I. noun Etymology: perhaps of Scandinavian origin; akin to Norwegian slusk slush Date: 1641 1. a. partly melted or watery snow b. loose ice crystals formed during the early stages of freezing of salt water 2. soft mud ; mire 3. refuse grease and fat from cooking especially on shipboard 4. paper pulp in water suspension 5. trashy and usually cheaply sentimental material 6. unsolicited writings submitted (as to a magazine) for publication II. verb Date: 1807 transitive verb to wet or splash with slush intransitive verb 1. to make one's way through slush 2. to make a splashing sound

New Collegiate Dictionary. 2001.


Look at other dictionaries:

  • slush|y — «SLUHSH ee», adjective, slush|i|er, slush|i|est, noun. –adj. 1. having much slush; covered with slush: »slushy roads. 2. of or like slush. –n …   Useful english dictionary

  • slush — /slush/, n. 1. partly melted snow. 2. liquid mud; watery mire. 3. waste, as fat, grease, or other refuse, from the galley of a ship. 4. a mixture of grease and other materials for lubricating. 5. silly, sentimental, or weakly emotional talk or… …   Universalium

  • slush — slush; slush·er; slush·i·ly; slush·i·ness; slush·ing; …   English syllables

  • Slush — (sl[u^]sh), v. t. [imp. & p. p. {Slushed}; p. pr. & vb. n. {Slushing}.] 1. To smear with slush or grease; as, to slush a mast. [1913 Webster] 2. To paint with a mixture of white lead and lime. [1913 Webster] …   The Collaborative International Dictionary of English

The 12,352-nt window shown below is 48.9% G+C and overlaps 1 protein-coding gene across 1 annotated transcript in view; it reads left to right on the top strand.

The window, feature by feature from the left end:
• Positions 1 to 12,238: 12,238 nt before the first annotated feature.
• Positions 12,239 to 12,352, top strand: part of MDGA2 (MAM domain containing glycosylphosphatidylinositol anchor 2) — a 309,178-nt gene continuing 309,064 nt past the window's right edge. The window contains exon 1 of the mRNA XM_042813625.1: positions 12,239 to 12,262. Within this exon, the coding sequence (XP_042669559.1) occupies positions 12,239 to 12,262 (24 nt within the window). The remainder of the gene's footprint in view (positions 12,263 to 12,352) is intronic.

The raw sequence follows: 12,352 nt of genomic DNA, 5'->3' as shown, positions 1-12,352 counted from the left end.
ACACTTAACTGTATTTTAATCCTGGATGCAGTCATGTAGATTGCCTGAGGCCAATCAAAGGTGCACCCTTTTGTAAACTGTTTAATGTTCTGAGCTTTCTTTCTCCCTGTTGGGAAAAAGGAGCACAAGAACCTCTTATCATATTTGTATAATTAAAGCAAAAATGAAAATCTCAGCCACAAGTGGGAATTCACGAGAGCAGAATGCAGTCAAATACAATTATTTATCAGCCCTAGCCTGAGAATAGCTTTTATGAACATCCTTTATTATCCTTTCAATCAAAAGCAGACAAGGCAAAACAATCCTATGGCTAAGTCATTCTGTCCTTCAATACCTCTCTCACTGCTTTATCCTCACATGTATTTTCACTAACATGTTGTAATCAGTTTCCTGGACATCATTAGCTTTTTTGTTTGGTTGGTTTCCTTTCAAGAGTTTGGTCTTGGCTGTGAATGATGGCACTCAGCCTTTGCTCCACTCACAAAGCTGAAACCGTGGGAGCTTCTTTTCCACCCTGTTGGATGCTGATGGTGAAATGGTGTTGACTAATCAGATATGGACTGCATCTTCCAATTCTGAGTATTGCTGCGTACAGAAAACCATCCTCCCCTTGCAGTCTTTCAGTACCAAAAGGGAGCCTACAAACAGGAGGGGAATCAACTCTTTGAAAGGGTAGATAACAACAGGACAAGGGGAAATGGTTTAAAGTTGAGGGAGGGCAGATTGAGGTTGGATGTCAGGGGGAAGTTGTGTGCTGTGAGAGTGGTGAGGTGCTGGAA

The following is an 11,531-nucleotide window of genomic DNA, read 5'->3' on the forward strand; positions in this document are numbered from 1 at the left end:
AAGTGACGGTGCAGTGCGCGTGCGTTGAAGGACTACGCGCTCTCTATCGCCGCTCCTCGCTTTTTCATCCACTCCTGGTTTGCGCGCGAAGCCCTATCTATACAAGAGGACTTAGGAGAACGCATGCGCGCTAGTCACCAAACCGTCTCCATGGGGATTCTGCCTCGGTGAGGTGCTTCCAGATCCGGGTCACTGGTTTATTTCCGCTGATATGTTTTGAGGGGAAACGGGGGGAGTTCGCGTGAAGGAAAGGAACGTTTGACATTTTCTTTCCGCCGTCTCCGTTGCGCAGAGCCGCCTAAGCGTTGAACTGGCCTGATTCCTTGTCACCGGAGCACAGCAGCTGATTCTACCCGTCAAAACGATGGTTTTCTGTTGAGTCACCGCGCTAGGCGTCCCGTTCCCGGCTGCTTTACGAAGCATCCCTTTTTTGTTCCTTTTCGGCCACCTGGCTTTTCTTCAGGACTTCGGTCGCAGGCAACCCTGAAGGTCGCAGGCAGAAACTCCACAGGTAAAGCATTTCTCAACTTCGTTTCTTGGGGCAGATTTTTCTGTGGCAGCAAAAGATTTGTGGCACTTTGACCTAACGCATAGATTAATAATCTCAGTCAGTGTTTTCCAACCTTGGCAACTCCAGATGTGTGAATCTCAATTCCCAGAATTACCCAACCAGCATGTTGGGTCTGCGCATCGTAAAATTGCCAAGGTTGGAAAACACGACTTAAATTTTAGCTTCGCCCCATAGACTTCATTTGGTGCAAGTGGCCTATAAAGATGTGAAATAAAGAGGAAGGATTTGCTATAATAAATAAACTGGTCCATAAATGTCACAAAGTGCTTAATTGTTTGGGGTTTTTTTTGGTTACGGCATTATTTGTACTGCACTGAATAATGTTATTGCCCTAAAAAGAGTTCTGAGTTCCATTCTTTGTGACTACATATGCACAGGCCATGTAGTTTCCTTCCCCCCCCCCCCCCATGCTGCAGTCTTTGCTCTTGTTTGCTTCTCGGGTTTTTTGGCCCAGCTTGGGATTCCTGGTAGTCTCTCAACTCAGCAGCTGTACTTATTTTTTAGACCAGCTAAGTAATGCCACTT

• slush — [slʌʃ] n [Date: 1600 1700; Origin: Probably from a Scandinavian language] 1.) [U] partly melted snow ▪ Children were sliding around in the snow and slush. 2.) [U] informal feelings or stories that seem silly because they are too romantic ▪… …   Dictionary of contemporary English

  • slush — 1640s, perhaps from a Scandinavian source (Cf. Norw. and Swed. slask slushy ground; obsolete Dan. slus sleet ), all probably imitative of the sound of sloshing. Slush fund is first attested 1839, from an earlier sense of slush refuse fat (1756);… …   Etymology dictionary

  • slush — [slush] n. [prob. < Scand, as in Dan sluske, ult. < IE base * (s)leu > SLEET] 1. partly melted snow or ice 2. soft mud; mire 3. refuse fat or grease from cooking, esp. on board ship 4. any of several greasy compounds used as lubricants… …   English World dictionary

  • Slush — (sl[u^]sh), n. [Cf. Sw. slaska to paddle in water, slask wet, filth.] [Written also {slosh}.] 1. Soft mud. [1913 Webster] 2. A mixture of snow and water; half melted snow. [1913 Webster] 3. A soft mixture of grease and other materials, used for… …   The Collaborative International Dictionary of English

  • Slush — Album par OP8 Sortie 1997 Enregistrement Studios Wavelab, Tucson (Arizona) Durée 51 min 12 Genre Experimental Producteur …   Wikipédia en Français

  • slush — [ slʌʃ ] noun 1. ) uncount snow that is starting to MELT (=become water) and become dirty 2. ) uncount INFORMAL romantic words, stories, or actions that you think are silly 3. ) count or uncount a children s drink made by mixing a sweet liquid… …   Usage of the words and phrases in modern English

  • slush — slush, sludge, slosh Sludge is usually applied to something relatively thick and less liquid, e.g. to wet clinging mud or slimy deposits, whereas slush more typically describes thawing snow or melting ice. Slosh (in its related uses) is a verb… …   Modern English usage

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